Special discount from Back to the Roots
Having met the founders of Back to the Roots at the SF Green Festival 2011, I was immediately struck by the social innovation concept and the follow-through of the company’s dedicated founders.
To help Innov8Social celebrate our first 6 months, Back to the Roots is generously offering readers a 10% discount on their gourmet mushroom kits. Curious about how coffee grounds can yield up to 1 1/2 pounds of edible mushrooms in 10 days? Check out this fascinating 19 second time-lapse video….
Get the code on the Innov8Social Facebook pageYou can go to the Innov8Social Facebook page to find out the coupon code.
In law, sometimes you find the most important reasoning in the footnotes. And at conferences, sometimes you find the best advice in the asides.For example at the popular event, Social Media for Nonprofits SF in the course of explaining their key takeaways on social media, many of the speakers, panelists, and attendees also mentioned social tools they use regularly.This was a great complement to high-level thinking on goals and strategies for social media to promote social cause, because it provided practical “how-to” or “how do I do that” tips to enact the big picture.

8 Social Media Tools, Overheard at Social Media for Nonprofits

1. lets you poll an audience instantly through mobile phone voting (i.e. text and twitter). It’s like American Idol polling capability for social innovators. It is free for small audiences and has pricing plans for larger groups as well as plans for K-12 and higher education. Other interesting features include a downloadable slide with results that updates as people vote.


2. is a search engine for tweets and Google+. It lets you track influence and influencers according to Twitter and Google+ usage. At Social Media for Nonprofits, Topsy was mentioned as an effective way to find influencers in your field or related to your cause. Connect with influencers, and your message, mission, and social innovation may find a broader reach.



3. is a way to share presentations online. The site is the largest community for sharing presentations and is used by the White House, the Bill & Melinda Gates Foundation, and Social Media for Nonprofits. Users can upload and download presentations, share on social networks, embed video and links, and can sign up for a free account or can opt for pro.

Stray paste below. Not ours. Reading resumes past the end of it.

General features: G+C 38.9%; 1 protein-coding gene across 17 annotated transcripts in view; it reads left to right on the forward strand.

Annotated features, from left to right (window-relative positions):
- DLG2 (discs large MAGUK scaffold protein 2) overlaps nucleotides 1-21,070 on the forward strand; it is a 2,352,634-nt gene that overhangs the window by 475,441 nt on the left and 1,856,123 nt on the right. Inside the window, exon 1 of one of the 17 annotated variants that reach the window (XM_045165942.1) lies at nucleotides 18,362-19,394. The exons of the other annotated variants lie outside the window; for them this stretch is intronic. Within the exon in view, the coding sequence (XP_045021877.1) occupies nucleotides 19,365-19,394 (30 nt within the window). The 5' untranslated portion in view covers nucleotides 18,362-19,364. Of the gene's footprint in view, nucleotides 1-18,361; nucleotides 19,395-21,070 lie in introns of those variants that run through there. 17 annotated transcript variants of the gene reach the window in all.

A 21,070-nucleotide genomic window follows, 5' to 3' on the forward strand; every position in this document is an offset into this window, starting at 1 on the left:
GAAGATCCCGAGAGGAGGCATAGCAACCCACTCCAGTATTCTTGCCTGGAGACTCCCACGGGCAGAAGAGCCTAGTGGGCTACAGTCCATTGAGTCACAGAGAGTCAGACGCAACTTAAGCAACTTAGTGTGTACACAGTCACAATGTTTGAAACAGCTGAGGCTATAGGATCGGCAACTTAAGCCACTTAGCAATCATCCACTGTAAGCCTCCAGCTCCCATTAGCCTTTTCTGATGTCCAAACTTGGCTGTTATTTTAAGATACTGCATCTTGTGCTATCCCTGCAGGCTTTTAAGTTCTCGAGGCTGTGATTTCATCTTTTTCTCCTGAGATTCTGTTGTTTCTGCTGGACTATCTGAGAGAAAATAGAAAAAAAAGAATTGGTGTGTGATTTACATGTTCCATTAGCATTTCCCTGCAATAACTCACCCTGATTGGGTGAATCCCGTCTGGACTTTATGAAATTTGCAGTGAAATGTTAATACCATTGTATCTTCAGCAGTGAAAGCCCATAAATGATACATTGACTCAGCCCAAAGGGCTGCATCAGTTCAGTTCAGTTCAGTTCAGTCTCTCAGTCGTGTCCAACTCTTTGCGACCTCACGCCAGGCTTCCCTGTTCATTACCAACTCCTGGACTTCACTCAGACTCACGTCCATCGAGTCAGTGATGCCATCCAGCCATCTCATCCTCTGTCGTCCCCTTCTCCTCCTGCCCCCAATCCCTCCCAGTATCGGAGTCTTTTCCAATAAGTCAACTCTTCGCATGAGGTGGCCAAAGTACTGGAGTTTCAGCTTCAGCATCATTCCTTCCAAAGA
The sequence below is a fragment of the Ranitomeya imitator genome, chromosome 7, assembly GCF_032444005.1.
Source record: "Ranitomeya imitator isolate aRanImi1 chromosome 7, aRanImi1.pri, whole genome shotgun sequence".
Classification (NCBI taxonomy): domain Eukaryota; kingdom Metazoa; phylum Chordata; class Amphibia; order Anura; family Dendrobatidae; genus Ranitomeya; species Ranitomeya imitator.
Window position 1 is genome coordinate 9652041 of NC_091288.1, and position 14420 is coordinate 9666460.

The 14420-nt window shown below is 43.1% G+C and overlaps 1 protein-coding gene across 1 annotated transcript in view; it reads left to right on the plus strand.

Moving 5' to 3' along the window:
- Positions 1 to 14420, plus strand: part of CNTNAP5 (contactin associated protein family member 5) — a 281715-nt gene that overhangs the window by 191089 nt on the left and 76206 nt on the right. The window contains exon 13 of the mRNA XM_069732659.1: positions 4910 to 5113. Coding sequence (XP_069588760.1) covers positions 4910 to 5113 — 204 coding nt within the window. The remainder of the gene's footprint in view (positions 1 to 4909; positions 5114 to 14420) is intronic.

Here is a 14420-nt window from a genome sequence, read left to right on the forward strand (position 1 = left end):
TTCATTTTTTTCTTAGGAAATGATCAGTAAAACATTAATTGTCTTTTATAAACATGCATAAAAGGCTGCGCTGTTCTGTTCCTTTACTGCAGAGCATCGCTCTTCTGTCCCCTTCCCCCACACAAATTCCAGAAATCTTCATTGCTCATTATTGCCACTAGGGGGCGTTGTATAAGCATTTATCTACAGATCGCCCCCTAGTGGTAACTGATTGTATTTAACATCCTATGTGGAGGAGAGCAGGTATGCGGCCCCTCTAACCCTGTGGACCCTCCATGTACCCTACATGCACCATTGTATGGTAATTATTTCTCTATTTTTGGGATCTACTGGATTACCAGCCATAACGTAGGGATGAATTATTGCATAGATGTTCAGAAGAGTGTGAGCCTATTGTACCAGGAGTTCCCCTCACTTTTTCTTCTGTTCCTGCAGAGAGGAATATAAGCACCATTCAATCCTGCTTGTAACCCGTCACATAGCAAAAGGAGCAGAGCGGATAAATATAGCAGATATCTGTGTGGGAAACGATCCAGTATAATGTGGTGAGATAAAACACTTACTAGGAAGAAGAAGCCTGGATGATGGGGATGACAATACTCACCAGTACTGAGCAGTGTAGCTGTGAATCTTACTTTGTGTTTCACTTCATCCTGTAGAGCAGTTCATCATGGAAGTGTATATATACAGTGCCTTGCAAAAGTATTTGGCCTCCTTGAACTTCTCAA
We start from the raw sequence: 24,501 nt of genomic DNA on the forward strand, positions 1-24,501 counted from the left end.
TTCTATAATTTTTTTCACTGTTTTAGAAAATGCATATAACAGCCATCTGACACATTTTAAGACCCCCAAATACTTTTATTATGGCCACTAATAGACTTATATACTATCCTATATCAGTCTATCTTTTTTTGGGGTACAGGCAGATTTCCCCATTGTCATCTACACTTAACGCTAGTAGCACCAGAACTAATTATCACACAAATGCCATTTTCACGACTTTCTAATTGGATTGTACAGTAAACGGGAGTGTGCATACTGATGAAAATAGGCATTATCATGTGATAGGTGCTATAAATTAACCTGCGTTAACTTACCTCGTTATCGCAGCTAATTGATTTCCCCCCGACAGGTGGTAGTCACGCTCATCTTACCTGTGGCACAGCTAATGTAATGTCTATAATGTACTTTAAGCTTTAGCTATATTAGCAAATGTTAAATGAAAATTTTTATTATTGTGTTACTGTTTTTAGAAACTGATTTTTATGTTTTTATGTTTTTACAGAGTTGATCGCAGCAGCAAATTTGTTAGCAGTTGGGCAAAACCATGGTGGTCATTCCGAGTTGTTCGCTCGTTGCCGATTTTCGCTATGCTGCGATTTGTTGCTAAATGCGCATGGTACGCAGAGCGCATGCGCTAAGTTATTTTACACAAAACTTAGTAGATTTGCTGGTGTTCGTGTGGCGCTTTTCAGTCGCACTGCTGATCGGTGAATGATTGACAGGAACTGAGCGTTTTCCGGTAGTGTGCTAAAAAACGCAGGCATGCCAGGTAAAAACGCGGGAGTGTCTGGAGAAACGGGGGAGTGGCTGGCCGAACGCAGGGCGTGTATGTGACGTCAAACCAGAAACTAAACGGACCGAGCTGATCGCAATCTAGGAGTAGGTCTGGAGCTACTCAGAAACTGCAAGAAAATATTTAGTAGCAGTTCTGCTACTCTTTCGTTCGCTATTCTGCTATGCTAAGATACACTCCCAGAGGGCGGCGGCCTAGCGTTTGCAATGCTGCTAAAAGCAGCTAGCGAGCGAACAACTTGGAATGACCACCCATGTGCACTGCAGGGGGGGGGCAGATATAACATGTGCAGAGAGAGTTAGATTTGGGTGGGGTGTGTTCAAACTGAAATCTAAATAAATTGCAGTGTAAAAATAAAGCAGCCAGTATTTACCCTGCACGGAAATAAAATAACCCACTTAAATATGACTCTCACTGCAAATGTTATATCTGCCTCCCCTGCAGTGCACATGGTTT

4. is a simple way to listen in to tweets about a particular topic. Just enter the desired hashtag and you will see live twitter chatter about that topic. At Social Media for Nonprofits large screens were set up on either side of the podium featuring live tweets containing the #sm4np hashtag, powered by Tweetchat.



5. Tweet-in is not a website but an innovative concept employed by Darian Heyman (@dheyman), Social Media for Nonprofits conference convener, emcee, and author. He essentially posed questions related to social media challenges and goals to the room of participants and called on everyone to respond with the #sm4np hashtag. The result? everyone in the room could view the large screens and virtually network with everyone else. It was a unique way to simultaneously connect with potential partners, resources, and mentees. Creative!

6. is a tool that lets you mine tweets for trending topics, news, and influencers. It gives provides an interesting statistic called “TPH” (tweets per hour) for a particular topic. For example, I searched #socinn and came up with real-time results including highlights (left column), news (no news stories came up) and live twitter feed (right column). The TPH rate for #socinn was 3.


7. is a tool that helps you pinpoint the lesser-known influencers on twitter. It lets you do some interesting searches, such as searching 3 twitter handles and finding out common friends and mutual influencers. You can make maps and tables that tell you how various tweeters and tweeps are connected. TMI? Maybe you meant TMZ, because TMI doesn’t seem to apply to web 2.0 :)